Debate: is it racist to rule out dating specific races?

The dating app ‘OK Cupid’ conducted a study which took over four years and assessed 25 million of its users and discovered that, on average, we take the race of a person into consideration when dating.

So, is racial bias racism? And what about ruling out specific races? We opened up this discussion:

 

Susan: Making a decision, whether conscious or unconscious, to rule out dating a specific race can be considered racist.  Race refers to groups of people who have differences and similarities in biological traits deemed by society to be socially significant.

The Oxford Dictionary defines “racism” as “the belief that all members of each race possess characteristics, abilities, or qualities specific to that race, especially so as to distinguish it as inferior or superior to another race or races.” Racism is also the “prejudice, discrimination, or antagonism directed towards someone of a different race based on the belief that one's own race is superior.” 

Firstly, our race does not dictate the content of our character. By ruling out searching for romantic prospects within an entire group of people, we claim that their superficial qualities would make it impossible for us to form any romantic connection with them. I want to stress that ‘ruling out’ is different from having a ‘preference’. And if we are doing this based on stereotypes or prejudices, we are holding someone’s race against them and being racist.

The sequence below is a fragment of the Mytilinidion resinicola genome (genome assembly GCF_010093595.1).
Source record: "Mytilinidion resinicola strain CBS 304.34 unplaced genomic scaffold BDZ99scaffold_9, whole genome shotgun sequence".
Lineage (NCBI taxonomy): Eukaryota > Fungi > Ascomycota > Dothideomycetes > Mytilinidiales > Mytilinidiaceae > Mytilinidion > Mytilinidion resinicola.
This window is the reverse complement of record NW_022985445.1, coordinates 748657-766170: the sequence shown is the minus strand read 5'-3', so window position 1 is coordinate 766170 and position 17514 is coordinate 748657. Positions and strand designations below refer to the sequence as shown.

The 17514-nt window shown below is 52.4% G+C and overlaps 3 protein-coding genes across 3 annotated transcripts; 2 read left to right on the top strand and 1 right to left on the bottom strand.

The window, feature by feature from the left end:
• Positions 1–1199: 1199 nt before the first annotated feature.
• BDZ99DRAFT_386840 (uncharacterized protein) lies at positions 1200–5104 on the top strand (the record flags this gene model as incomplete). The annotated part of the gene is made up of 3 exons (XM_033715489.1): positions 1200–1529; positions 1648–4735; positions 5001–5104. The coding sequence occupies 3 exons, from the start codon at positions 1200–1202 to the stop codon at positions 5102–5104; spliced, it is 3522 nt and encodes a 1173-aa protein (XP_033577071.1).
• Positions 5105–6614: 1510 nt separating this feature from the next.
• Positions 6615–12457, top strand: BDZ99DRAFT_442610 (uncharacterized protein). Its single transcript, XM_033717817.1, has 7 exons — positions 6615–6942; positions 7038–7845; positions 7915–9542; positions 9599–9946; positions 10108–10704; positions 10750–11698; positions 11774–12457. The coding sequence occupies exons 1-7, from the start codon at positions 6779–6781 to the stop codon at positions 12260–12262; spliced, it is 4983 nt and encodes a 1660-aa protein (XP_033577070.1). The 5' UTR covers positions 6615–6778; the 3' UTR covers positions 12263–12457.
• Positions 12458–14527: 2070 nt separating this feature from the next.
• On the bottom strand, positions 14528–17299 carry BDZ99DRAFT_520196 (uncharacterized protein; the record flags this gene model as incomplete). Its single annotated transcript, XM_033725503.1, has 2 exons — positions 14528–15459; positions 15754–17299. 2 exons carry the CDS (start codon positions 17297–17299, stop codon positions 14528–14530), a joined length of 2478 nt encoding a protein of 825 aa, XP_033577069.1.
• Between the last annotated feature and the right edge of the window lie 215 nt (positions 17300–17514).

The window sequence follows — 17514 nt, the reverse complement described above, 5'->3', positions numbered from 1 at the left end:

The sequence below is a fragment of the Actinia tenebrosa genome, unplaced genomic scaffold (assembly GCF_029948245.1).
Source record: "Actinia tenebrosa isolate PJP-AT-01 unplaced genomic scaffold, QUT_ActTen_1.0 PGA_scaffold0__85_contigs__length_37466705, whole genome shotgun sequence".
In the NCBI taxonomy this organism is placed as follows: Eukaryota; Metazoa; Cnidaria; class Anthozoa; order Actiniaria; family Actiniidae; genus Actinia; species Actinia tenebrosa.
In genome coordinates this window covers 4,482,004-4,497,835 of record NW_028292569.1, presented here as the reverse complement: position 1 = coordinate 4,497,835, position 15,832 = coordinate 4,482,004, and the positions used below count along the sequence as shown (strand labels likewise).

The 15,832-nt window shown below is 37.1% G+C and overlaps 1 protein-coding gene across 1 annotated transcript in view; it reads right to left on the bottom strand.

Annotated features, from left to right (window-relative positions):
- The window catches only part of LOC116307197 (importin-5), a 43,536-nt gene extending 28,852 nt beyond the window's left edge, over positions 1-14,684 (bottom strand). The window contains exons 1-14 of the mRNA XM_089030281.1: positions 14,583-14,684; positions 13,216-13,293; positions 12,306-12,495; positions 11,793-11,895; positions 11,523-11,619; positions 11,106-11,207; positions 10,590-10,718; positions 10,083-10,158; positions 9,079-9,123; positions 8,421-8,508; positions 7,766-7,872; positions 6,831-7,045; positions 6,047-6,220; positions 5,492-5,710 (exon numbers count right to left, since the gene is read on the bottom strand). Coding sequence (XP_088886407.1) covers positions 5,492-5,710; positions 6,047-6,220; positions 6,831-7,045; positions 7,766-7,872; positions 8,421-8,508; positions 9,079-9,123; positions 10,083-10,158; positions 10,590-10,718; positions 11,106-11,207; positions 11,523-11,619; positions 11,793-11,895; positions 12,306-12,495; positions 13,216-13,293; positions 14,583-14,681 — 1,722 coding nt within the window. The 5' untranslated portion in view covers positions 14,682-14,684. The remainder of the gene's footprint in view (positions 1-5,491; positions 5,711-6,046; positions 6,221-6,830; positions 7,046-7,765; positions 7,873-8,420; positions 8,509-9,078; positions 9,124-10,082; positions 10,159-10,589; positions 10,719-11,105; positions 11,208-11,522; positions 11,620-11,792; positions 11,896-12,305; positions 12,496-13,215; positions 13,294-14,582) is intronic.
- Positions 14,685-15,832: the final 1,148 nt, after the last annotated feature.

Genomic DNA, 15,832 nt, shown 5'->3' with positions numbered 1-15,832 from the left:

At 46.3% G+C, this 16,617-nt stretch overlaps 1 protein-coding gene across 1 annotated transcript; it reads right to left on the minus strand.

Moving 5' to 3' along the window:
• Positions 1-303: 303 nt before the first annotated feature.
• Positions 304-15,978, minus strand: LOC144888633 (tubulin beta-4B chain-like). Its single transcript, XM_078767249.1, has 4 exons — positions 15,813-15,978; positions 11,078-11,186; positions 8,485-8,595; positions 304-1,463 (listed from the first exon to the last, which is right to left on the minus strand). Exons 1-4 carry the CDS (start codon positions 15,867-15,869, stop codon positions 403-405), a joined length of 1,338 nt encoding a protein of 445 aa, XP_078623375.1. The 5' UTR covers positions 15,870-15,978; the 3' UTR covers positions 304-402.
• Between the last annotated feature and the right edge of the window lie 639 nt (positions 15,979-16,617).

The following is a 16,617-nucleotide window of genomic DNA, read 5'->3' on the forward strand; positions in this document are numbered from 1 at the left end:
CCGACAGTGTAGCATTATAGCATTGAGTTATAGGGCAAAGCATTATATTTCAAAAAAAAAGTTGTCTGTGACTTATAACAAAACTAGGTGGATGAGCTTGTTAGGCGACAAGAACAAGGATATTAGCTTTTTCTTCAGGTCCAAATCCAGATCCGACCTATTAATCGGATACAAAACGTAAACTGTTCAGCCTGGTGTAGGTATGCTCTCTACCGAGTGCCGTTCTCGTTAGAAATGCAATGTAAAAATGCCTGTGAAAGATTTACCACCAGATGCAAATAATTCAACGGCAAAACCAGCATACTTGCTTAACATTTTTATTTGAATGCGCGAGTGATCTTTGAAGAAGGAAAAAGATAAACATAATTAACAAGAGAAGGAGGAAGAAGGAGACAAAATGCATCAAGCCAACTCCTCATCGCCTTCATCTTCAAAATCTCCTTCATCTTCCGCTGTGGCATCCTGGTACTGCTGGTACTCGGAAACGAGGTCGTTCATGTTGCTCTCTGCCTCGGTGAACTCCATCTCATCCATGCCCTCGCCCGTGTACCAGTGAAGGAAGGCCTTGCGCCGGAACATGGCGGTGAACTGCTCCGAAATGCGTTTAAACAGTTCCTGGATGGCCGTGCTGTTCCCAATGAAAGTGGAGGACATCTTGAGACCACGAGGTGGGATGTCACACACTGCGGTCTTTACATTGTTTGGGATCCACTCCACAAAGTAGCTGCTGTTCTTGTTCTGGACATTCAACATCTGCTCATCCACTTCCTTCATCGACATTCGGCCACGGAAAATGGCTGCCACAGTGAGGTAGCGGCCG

Racial preferences aren’t innate or genetically predisposed rights which are found in us from birth. Our attractions are culturally formed over time.  To decide that you will not consider forming any romantic relationships with a certain group of people, based on nothing but the colour of their skin, is racism.

 

Kate: Does ruling out a particular gender when dating make you sexist? I believe there is no reason not to have a racial preference when dating, in the same way you could have a height, weight or gender preference. Not wanting to be romantically involved with a specific race does not mean you are 'distinguishing them as inferior' or considering yourself superior, it's just a choice based on attraction.

This brings me to my second point. Say you are a white female who is generally attracted to black males. Does that make you racist against your own race? Or are you simply showing a preference based on initial attraction?